Greens and blues that tend toward the warm tones with, of course, red and yellow available for pops of color.

But then, there are the unknown client textiles that will begin to arrive in December.  What if none of this works with those unknowns?

DYE!  Dye will probably be a key normalizing factor.

What next?  PLAY!  Time to seriously play with the materials toward planning the workshops and the final product!  Fun in the studio looms large;-)

Tuesday, October 29, 2013

Arthroscopy: the story of the tendons.

This is a post I forgot to complete!  These are small charcoals based on the arthroscopic photos of my shoulder.  The shoulder is now largely healed.  The hand is 100 %, or nearly so.  The bicept remains weakened, but will return to full strength soon.

So now it is fall although really it feels like winter!  Much work awaits me!  In the preceding months, the painful shoulder drawings turned into this beautiful little artists book : Dimezzato e Mettere.  That means broken in half and healed.

Then I made a couple of little garden books, simmering pages with closely wrapped leaves and blooms in a pot of natural dye.  Yes, I simmered paper...sewn to linen and cotton fabric.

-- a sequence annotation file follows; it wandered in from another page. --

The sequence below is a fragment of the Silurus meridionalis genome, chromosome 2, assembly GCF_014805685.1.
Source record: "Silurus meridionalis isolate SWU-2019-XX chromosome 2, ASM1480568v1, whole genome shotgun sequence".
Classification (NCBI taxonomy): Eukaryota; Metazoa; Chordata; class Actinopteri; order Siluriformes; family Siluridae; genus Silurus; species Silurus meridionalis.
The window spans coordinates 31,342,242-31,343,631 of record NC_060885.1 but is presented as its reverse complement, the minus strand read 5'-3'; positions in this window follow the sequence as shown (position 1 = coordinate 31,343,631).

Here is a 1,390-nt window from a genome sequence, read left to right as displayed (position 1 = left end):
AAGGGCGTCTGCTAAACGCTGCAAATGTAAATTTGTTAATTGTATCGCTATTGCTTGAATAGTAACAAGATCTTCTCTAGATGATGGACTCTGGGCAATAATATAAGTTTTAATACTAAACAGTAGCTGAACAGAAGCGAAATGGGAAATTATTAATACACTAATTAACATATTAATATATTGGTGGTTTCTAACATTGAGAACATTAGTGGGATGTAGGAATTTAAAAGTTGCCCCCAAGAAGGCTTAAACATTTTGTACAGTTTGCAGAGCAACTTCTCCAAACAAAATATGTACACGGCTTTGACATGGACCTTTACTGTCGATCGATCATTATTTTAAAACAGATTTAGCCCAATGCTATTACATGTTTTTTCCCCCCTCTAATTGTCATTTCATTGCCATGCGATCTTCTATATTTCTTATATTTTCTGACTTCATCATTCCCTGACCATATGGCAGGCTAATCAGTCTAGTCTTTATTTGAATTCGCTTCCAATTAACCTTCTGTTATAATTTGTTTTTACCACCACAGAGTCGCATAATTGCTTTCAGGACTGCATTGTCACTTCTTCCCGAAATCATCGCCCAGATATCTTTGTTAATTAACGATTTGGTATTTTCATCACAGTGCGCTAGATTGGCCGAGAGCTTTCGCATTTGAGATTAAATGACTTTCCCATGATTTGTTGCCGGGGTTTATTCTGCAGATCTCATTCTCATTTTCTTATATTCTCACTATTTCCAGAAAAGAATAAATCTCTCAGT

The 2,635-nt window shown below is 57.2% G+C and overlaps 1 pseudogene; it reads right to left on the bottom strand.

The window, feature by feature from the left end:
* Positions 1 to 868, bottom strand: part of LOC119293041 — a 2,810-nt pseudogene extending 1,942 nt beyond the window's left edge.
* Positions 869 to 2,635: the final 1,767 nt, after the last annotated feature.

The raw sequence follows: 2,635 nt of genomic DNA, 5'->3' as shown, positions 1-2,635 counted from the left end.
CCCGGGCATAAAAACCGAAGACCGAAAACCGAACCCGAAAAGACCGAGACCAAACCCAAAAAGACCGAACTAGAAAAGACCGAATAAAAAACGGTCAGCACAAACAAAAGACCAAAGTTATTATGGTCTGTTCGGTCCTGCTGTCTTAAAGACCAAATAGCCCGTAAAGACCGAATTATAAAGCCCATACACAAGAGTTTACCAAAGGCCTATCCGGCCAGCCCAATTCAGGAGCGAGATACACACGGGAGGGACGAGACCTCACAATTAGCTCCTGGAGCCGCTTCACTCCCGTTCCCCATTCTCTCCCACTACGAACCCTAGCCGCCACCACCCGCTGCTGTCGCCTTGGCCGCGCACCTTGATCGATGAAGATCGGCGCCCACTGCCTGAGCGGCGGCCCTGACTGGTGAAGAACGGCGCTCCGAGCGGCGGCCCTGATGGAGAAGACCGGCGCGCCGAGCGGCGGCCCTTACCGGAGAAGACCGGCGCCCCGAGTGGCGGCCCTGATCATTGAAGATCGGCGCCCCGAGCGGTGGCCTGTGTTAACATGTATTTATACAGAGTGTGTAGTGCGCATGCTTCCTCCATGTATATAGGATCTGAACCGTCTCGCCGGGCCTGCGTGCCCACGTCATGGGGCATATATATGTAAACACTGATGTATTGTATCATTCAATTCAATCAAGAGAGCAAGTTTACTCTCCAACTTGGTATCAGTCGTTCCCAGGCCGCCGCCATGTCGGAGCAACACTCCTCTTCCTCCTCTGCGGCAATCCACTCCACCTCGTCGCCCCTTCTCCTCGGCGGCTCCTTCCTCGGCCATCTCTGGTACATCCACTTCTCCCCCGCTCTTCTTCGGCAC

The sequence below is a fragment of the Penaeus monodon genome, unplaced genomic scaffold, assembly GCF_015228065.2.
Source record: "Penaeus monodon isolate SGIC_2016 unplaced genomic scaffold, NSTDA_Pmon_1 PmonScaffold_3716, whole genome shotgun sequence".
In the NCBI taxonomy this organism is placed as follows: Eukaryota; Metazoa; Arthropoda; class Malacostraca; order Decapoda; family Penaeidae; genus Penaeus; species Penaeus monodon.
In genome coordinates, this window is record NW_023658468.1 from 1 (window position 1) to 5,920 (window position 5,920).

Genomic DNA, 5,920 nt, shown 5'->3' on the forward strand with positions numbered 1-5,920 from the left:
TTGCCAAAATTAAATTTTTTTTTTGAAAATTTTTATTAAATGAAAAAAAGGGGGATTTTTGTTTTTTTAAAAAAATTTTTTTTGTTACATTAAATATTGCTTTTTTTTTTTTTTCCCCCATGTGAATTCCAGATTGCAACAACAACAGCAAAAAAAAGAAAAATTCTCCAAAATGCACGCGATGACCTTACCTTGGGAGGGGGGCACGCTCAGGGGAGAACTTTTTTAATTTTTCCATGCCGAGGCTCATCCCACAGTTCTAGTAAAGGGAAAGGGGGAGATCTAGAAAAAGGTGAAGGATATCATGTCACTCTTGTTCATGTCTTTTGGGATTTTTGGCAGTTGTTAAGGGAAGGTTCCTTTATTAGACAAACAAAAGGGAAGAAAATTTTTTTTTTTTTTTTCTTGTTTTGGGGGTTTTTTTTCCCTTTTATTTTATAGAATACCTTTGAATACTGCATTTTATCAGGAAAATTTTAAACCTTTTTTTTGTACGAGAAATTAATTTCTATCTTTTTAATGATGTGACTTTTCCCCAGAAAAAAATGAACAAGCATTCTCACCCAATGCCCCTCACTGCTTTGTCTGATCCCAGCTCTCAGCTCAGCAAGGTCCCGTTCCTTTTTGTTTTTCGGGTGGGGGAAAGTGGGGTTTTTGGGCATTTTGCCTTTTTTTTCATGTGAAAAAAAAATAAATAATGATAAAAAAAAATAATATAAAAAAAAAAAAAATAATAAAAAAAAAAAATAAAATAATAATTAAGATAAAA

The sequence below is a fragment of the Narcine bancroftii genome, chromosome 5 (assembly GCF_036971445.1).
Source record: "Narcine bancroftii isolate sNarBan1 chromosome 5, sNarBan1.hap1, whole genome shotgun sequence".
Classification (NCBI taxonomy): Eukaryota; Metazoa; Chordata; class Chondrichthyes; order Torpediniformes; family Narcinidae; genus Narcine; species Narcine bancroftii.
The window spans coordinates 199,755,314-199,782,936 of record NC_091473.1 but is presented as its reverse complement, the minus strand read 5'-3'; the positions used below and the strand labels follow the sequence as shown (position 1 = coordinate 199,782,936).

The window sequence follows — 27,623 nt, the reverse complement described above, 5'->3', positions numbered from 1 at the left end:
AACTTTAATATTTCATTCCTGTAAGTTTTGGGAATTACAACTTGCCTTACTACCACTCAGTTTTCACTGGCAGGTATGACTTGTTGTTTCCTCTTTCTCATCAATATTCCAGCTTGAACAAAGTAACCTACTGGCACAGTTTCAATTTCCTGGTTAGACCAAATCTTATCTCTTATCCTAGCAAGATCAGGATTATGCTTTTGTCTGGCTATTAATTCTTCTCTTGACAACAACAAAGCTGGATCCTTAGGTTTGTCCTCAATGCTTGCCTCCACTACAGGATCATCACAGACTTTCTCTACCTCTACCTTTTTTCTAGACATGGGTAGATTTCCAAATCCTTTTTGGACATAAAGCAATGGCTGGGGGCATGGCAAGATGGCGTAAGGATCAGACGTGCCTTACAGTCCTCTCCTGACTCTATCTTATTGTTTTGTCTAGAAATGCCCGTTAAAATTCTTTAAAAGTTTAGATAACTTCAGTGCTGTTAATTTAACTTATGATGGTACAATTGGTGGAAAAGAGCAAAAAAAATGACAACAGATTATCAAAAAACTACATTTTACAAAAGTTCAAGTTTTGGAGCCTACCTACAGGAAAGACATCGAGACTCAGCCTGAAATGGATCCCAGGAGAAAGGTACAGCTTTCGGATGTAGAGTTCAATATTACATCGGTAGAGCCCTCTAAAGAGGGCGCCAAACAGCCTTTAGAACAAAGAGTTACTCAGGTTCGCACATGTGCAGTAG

I've had shows and travels.  And now I have work to do.  I received a grant to create 2 large textile panels for the new Habitat for Humanity office.  They will be contributed to by clients of Habitat.  I went to see the space today...awesome!

OH, and I had another poem picked up by kaxe radio in the northcountry.  Listen to it here: As An Old Woman Walks

Friday, August 9, 2013

Northshore rest

Most summers I go to the Northshore  for rest, meditation and unobstructed work.  This year was a bit different.  I was(still am) recovering from shoulder surgery.  My friend Gwen came with me for the first week to make sure I would fare OK.  I did.  I went up to the Northshore in sorry shape.  I could not lift my arm and the pain prevented night time sleep.  But I got great physical therapy and acupuncture, sun, wind, fog and rain, liberal doses of wine, naps, good food and a lot of staring out at the lake.

We even experienced a double rainbow!

As the 2 weeks progressed, I gained more strength , more range of motion and a better point of view.